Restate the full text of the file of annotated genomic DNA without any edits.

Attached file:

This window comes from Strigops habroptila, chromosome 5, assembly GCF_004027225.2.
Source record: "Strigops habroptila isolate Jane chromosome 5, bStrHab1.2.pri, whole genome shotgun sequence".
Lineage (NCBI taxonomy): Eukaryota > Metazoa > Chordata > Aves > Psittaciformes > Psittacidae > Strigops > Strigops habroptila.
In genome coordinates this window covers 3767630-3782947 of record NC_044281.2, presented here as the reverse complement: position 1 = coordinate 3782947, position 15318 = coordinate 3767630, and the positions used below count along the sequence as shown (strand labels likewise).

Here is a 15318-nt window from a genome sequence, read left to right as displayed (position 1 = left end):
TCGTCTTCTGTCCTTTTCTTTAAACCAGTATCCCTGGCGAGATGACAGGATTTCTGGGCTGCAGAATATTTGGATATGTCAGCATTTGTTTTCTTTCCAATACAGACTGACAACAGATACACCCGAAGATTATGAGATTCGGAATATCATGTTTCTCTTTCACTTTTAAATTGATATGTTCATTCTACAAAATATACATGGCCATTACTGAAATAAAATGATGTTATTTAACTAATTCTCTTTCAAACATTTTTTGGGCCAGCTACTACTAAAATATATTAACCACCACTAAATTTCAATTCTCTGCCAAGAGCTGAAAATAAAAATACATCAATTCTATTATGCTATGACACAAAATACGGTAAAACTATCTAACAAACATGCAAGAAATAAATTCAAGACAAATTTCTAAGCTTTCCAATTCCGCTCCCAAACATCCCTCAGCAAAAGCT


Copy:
This window comes from Strigops habroptila, chromosome 5, assembly GCF_004027225.2.
Source record: "Strigops habroptila isolate Jane chromosome 5, bStrHab1.2.pri, whole genome shotgun sequence".
Lineage (NCBI taxonomy): Eukaryota > Metazoa > Chordata > Aves > Psittaciformes > Psittacidae > Strigops > Strigops habroptila.
In genome coordinates this window covers 3767630-3782947 of record NC_044281.2, presented here as the reverse complement: position 1 = coordinate 3782947, position 15318 = coordinate 3767630, and the positions used below count along the sequence as shown (strand labels likewise).

Here is a 15318-nt window from a genome sequence, read left to right as displayed (position 1 = left end):
TCGTCTTCTGTCCTTTTCTTTAAACCAGTATCCCTGGCGAGATGACAGGATTTCTGGGCTGCAGAATATTTGGATATGTCAGCATTTGTTTTCTTTCCAATACAGACTGACAACAGATACACCCGAAGATTATGAGATTCGGAATATCATGTTTCTCTTTCACTTTTAAATTGATATGTTCATTCTACAAAATATACATGGCCATTACTGAAATAAAATGATGTTATTTAACTAATTCTCTTTCAAACATTTTTTGGGCCAGCTACTACTAAAATATATTAACCACCACTAAATTTCAATTCTCTGCCAAGAGCTGAAAATAAAAATACATCAATTCTATTATGCTATGACACAAAATACGGTAAAACTATCTAACAAACATGCAAGAAATAAATTCAAGACAAATTTCTAAGCTTTCCAATTCCGCTCCCAAACATCCCTCAGCAAAAGCT